Monday 5 December 2016

eBay faces threat from start-ups as it shuts in Dundalk

Melissa Mittelman

Published 28/08/2016 | 02:30

eBay announced it is shutting down its operation in Dundalk, Co Louth, with 150 Irish jobs put in peril (Stock picture)
eBay announced it is shutting down its operation in Dundalk, Co Louth, with 150 Irish jobs put in peril (Stock picture)

The long reign of eBay and Craigslist is under assault from several start-ups offering mobile apps to ease the process of buying and selling used items over the internet. The upstarts, with backing from venture capitalists, are moving aggressively and threatening to squeeze the leaders' profit margins.

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The threat comes as eBay announced it is shutting down its operation in Dundalk, Co Louth, with 150 Irish jobs put in peril.

Letgo, an e-commerce startup with offices in Barcelona and New York, said it is on track to reach $13.2bn in gross merchandise value this year. The figure, which refers to the total value of goods sold through the service, is not a perfect proxy for the health of a business, but it shows Letgo is approaching more mature and well-known brands.

Since introducing the app in May 2015, Letgo said it has racked up 30 million downloads. The service allows users to buy and sell their personal items, with a focus on local transactions. Buyers can use their phones to browse categories from cars to stove cooktops, chat directly with sellers through the app and locate a neighbourhood pick-up spot on Google Maps.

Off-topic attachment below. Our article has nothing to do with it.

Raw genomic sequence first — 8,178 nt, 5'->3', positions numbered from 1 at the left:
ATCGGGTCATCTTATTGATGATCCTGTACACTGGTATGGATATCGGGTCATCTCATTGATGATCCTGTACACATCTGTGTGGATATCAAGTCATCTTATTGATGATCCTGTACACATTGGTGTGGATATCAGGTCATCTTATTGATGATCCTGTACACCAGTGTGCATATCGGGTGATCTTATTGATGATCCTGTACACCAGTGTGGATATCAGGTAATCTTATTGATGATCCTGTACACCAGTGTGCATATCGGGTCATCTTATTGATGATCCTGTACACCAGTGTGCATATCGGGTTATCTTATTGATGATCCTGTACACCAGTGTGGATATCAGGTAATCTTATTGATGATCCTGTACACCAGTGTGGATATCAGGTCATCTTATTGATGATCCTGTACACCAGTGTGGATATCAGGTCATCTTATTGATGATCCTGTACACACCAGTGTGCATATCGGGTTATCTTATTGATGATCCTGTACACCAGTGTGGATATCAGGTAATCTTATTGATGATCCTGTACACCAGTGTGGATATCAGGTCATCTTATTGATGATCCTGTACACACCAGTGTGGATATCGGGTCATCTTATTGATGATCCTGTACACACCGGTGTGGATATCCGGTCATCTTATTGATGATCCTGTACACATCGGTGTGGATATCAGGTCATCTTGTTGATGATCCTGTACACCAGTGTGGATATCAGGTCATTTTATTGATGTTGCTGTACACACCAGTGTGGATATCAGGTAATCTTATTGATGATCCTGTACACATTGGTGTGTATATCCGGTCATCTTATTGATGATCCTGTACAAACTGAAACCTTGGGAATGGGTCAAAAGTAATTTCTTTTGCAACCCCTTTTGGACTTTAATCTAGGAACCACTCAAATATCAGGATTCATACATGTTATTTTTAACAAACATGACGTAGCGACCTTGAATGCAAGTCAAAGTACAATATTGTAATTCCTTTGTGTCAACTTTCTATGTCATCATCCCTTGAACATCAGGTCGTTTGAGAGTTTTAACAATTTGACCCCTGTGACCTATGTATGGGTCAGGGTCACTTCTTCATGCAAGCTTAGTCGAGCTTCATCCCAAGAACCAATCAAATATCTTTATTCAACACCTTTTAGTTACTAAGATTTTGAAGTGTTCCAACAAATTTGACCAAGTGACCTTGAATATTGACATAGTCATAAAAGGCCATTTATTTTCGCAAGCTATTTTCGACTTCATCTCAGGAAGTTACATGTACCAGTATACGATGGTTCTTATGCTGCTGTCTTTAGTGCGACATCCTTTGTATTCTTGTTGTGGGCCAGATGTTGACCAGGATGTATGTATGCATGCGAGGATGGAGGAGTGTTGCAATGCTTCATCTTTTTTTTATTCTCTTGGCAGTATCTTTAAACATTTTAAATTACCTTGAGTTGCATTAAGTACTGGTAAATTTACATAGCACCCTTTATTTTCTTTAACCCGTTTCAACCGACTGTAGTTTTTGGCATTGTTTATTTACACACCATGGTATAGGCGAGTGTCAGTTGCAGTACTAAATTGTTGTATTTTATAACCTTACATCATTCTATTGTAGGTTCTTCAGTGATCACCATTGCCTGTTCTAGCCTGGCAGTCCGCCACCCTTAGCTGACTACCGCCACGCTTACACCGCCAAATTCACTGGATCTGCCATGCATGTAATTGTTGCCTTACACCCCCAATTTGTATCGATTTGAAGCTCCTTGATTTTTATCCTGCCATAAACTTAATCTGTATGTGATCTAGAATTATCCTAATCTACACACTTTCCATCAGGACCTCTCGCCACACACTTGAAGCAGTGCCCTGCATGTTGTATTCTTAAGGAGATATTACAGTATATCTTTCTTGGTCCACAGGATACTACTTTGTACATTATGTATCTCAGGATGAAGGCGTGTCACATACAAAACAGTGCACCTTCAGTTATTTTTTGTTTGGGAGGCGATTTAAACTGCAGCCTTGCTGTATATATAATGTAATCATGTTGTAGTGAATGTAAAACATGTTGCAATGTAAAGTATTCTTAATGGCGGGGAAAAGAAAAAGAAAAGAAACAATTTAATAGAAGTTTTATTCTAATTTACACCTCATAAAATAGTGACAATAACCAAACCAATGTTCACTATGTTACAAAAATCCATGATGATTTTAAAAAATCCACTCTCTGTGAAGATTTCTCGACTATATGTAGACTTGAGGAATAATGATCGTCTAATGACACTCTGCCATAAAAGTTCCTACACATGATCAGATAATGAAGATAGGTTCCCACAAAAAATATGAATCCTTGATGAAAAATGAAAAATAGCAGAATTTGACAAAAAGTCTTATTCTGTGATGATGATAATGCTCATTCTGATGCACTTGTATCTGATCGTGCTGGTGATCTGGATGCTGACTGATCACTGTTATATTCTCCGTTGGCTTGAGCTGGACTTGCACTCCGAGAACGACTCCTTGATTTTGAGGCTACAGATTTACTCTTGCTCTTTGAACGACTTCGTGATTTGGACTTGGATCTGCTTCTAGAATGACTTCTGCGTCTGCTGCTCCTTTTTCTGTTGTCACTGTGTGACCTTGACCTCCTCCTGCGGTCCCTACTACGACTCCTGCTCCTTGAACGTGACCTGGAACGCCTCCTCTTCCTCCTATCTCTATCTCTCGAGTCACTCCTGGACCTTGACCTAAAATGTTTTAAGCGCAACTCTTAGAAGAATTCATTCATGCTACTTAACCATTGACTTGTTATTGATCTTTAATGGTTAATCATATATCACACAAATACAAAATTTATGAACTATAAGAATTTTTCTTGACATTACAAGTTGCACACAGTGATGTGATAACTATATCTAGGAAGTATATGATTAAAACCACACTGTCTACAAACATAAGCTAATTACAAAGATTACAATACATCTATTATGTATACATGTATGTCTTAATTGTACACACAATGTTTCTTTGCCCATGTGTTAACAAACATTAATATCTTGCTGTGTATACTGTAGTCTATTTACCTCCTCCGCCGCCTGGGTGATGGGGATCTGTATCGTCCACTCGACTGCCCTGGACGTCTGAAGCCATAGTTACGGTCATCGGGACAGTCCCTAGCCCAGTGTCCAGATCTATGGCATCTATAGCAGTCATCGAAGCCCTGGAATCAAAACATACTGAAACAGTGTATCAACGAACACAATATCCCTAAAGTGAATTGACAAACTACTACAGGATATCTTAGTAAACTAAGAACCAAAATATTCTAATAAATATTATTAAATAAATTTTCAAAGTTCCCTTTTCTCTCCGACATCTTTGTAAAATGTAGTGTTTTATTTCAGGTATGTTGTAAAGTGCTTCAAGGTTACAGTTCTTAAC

Within the last year, Letgo has raised some $200m and gobbled up another firm, Wallapop, in pursuit of growth. The full bank account has afforded Letgo the luxury of not having to worry about making money yet. The service is free for both buyers and sellers, and VCs are footing the bill.

"There is a revenue model; it's just that at the beginning stages of a marketplace, you tend to focus on liquidity rather than on revenue," said Deven Parekh, managing director at Insight Venture Partners, which backs Letgo. "Not only will these mobile-first platforms take market share, but the more important thing is that they'll expand the market, meaning I think there'll be more people who are willing to both buy and sell products because of how easy it is to do it now."

Each month, about 17.4 million people use the app on Android or iOS.

Letgo's gross merchandise value is similar to that of OfferUp, a secondhand marketplace app founded in 2011, according to a recent Internet Trends report by Mary Meeker, a partner at VC firm Kleiner Perkins Caufield and Byers. And it far exceeds online shopping site Jet.com, which said it was on track for $1bn this year when Wal-Mart Stores agreed to buy it for about $3.3bn.

©Bloomberg

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